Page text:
Beijing, Shanghai rise in startup ecosystem rankings while Singapore, Bangalore sink
SINGAPORE and Bangalore, once the only two representatives of Asia on StartUp Genome’s Global Startup Ecosystem 2017 Report, have seen their rankings plummet as Beijing and Shanghai rise to compete with established ecosystems such as London and Silicon Valley.
The report aims to provide independent and accurate analyses of the startup ecosystems from all over the world.
Global Entrepreneurship Network (GEN) president Jonathan Ortmans said: “Such research increases the global exposure of smaller ecosystems and the innovative new recipes that can now be invented anywhere.
“It puts third-party objective analysis and credible input into hands of many more entrepreneurship champions in a mission to capture their cities’ fair share and standing in this new economy.”
Global Startup Ecosystem Ranking (10,000 startup surveys and 200 interviews) says: Amsterdam nr 19! – #GSER – https://t.co/j8toNRsep3 pic.twitter.com/Y3RcBsSE33
— MinisterieEZ (@MinisterieEZ) March 15, 2017
The report tracks 55 startup ecosystems across 28 countries and ranked the top 20 according to four variables – startup performance, funding, talent, market reach and experience.
The five cities in Asia Pacific ranked are Beijing, Shanghai, Sydney, Singapore and Bangalore. The report notes there has been “considerable movement” in the last year.
The two representatives from China – Beijing and Shanghai – made strong debuts in the report, coming in fourth and eighth respectively.
The report noted the two countries ranked well in terms of funding – in both ease of access and quality – reflecting China’s high levels of liquidity.
Shanghai places third among the 20 cities for ease of access to funds, but is hampered by the lack of quality VCs who will be able to lend their experience and expertise to founders.
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Beijing benefited from its position as an education hub and the administrative center of China. Seventy universities and colleges populate the city, giving it access to a young, highly-educated pool of talent to draw from, as well as the constant influx of foreigners seeking to do business in China’s powerhouse capital.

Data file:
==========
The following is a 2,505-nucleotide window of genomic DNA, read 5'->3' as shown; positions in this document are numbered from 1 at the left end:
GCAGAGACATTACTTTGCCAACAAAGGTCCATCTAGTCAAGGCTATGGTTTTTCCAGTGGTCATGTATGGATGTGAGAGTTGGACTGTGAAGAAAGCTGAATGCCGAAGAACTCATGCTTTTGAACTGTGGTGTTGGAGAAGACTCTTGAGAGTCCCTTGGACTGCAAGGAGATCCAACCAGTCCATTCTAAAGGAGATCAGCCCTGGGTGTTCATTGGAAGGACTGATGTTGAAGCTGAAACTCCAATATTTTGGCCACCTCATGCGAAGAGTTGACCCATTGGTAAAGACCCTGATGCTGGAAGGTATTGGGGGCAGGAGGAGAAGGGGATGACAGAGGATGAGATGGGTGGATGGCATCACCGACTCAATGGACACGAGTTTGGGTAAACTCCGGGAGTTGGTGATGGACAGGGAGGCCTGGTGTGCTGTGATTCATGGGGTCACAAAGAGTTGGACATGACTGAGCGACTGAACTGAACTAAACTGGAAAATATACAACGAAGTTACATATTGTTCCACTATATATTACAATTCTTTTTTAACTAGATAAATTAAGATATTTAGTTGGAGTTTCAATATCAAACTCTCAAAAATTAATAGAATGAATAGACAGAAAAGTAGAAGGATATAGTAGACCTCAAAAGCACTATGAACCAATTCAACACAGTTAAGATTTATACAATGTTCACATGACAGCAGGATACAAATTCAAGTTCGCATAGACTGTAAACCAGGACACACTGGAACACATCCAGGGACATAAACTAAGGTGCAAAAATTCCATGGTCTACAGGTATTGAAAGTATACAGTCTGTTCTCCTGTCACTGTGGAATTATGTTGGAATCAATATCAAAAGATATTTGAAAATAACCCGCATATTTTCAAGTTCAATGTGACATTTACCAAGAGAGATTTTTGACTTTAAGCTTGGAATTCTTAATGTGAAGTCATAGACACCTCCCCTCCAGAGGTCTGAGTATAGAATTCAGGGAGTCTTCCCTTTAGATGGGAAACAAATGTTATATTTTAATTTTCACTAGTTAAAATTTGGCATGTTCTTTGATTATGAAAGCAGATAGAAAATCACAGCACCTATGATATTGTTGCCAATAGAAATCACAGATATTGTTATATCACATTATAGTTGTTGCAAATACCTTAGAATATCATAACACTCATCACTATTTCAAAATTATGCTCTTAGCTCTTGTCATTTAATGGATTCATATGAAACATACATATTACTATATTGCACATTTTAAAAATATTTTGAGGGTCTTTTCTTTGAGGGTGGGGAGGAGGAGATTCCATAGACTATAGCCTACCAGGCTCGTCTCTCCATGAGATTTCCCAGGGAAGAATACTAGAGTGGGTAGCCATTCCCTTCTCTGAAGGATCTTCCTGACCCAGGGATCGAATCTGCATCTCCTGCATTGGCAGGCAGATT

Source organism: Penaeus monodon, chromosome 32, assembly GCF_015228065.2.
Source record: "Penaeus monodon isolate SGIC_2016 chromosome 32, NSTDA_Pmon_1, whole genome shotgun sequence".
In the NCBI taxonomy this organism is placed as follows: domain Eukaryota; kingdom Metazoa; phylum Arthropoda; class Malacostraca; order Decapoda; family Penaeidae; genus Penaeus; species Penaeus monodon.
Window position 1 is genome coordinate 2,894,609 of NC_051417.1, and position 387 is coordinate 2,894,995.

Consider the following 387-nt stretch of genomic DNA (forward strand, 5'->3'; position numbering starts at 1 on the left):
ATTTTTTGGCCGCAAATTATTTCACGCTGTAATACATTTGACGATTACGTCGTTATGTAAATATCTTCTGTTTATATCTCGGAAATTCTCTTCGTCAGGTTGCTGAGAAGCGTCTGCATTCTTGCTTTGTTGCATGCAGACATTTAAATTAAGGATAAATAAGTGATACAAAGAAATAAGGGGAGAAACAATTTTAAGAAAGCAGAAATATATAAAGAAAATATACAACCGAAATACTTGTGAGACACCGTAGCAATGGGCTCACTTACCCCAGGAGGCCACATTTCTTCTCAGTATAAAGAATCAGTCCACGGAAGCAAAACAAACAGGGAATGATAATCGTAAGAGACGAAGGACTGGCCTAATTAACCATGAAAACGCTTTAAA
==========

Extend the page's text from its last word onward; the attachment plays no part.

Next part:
The ever-glamorous and cosmopolitan Shanghai maintains a staggering population of 24.1 million people, and relatively affordable cost of living.
In comparison, Singapore fell two spots from 10th place to 12th, while Bangalore saw a more drastic change, from 15th place to last place.
The report stressed although both countries saw their places deteriorate, they would continue to do well in terms of startup growth, with Singapore at the heart of the Asean tech ecosystem.
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Singapore performed well in terms of its access to a large talent pool, ranking well in terms of access and cost, but only achieving a middling quality ranking. In comparison, Bangalore was lauded for its abundance of young Indian talent, but noted the talent was immature and lacking experience.
Yet, talent pools in both countries more than made up for it with their low cost, with Bangalore coming out on top – the average engineer in Bangalore costs US$8,900 a year, a number 13 times cheaper than an engineer in Silicon Valley.
Government support played a huge role in boosting the rankings of Beijing, Shanghai and Singapore.
In 2015, China committed US$231 billion in investment for startups in Beijing while Shanghai provides free or heavily subsidised rent to investors and startups.
The Singapore government recently launched a US$13.2 billion initiative in R&D, as well as a one-to-one matching scheme of VC funds for early stage startups.
SEE ALSO: Singapore considers easing VC regulations to help tech startups
There are also government bodies such as GovTech and the SGInnovate agencies that aim to connect key components of an ecosystem, such as investors, engineers and resources.
Overall, the report noted Silicon Valley would continue to exert dominance over the startup market long into the future.
However, the report did also note the Valley is beginning to fall behind in some aspects such as exit value, mostly reflecting its heavy reliance on the private industry – compared to other countries which have high levels of government involvement – and maturity.
In the future, Silicon Valley will face stiffer competition from cities such as New York City and London, who will eat into their share of exit value.
“Technology is generating wealth and innovation at an exponential pace, but only a handful of places in the world are capturing most of that value creation,” the report stressed.
“Without immediate and aggressive actions to develop stronger startup ecosystems, this divergence will continue and more places will miss out on technological growth and dynamism.”
Aside from the listed countries, the report makes note of several runners-up in Asia Pacific, including players such as Kuala Lumpur, Melbourne, Seoul and Sri Lanka.